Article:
In 2002 I was asked to propose a concept for a series of workshops at the new Museum of Glass in Tacoma, WA, which would tie into the work of John Cage, one of three artists contributing to the Museum's inaugural exhibition. Having been greatly influenced by him as a student, I considered a translation of the I Ching into sound using a graphic notation I had developed for a public school residency. I had used it to notate complex sound textures for performance by untrained musicians (the graphics had been drawn by art classes and performed by music classes) and I felt it had potential for translating hexagrams into sound. The idea was to seek judgments from the I Ching using yarrow sticks for appropriate sounds and music rather than for decisions about life. A question could be formed like "What sounds would be useful for these people in this space and at this time" resulting in a set of hexagrams and an associated set of graphic symbols. A performer would consult he book, produce one or more hexagrams, or any number of players could do likewise and produce additional hexagrams related to the same query. These would be performed to any agreed upon strategy, even where the divination process was a part of the presentation itself, to form compositions of great meaning and beauty.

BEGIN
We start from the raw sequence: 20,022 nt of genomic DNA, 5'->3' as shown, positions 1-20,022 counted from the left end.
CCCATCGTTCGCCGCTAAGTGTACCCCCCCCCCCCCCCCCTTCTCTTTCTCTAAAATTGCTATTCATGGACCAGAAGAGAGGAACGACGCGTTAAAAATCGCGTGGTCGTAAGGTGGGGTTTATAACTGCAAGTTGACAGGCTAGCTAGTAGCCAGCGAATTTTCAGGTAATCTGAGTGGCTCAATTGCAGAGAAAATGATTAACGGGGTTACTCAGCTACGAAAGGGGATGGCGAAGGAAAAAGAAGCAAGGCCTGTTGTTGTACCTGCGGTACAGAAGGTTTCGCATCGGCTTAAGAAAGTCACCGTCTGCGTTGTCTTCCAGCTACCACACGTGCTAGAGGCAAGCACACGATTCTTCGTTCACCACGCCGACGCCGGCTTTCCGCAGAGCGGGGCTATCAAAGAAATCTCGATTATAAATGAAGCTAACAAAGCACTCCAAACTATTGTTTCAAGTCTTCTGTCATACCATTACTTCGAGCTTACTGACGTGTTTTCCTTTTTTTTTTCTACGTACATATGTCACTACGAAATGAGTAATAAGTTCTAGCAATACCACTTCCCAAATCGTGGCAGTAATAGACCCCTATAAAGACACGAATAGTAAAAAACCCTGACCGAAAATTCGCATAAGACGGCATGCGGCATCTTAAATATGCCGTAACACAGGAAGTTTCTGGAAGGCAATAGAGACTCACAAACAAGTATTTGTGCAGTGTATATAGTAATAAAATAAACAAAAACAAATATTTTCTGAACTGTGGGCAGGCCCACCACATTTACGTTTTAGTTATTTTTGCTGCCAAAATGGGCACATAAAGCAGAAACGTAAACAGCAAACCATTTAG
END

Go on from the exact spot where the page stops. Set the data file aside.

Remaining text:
I opted to move in this direction; to standardize the notation
some; to develop a system for translating
the I Ching into this notation; and, to do all of this in time
to present it at a workshop at the new Museum of Glass. And it
was a daunting project, more difficult than expected, but the
workshop happened, was popular beyond expectations, and, at the
occasional request of the participants, I decided to make it available
at my website.